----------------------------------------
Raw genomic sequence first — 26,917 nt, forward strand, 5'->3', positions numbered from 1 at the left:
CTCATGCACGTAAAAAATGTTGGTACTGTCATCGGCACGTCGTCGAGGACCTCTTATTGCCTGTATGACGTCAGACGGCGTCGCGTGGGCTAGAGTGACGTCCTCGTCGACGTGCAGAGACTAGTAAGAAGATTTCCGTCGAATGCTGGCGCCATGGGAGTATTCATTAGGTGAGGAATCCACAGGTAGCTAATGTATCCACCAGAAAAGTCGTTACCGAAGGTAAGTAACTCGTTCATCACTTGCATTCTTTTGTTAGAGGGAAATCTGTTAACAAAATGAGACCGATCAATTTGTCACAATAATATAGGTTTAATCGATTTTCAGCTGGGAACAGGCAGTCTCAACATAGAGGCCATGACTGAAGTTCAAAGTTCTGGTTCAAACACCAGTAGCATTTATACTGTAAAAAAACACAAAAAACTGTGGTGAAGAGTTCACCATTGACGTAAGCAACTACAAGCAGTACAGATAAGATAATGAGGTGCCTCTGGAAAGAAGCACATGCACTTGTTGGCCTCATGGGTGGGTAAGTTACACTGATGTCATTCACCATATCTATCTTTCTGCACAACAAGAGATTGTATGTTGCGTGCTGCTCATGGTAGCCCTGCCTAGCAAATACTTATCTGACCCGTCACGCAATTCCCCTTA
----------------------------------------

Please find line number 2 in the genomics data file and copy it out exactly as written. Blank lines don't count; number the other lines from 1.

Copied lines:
CTCATGCACGTAAAAAATGTTGGTACTGTCATCGGCACGTCGTCGAGGACCTCTTATTGCCTGTATGACGTCAGACGGCGTCGCGTGGGCTAGAGTGACGTCCTCGTCGACGTGCAGAGACTAGTAAGAAGATTTCCGTCGAATGCTGGCGCCATGGGAGTATTCATTAGGTGAGGAATCCACAGGTAGCTAATGTATCCACCAGAAAAGTCGTTACCGAAGGTAAGTAACTCGTTCATCACTTGCATTCTTTTGTTAGAGGGAAATCTGTTAACAAAATGAGACCGATCAATTTGTCACAATAATATAGGTTTAATCGATTTTCAGCTGGGAACAGGCAGTCTCAACATAGAGGCCATGACTGAAGTTCAAAGTTCTGGTTCAAACACCAGTAGCATTTATACTGTAAAAAAACACAAAAAACTGTGGTGAAGAGTTCACCATTGACGTAAGCAACTACAAGCAGTACAGATAAGATAATGAGGTGCCTCTGGAAAGAAGCACATGCACTTGTTGGCCTCATGGGTGGGTAAGTTACACTGATGTCATTCACCATATCTATCTTTCTGCACAACAAGAGATTGTATGTTGCGTGCTGCTCATGGTAGCCCTGCCTAGCAAATACTTATCTGACCCGTCACGCAATTCCCCTTA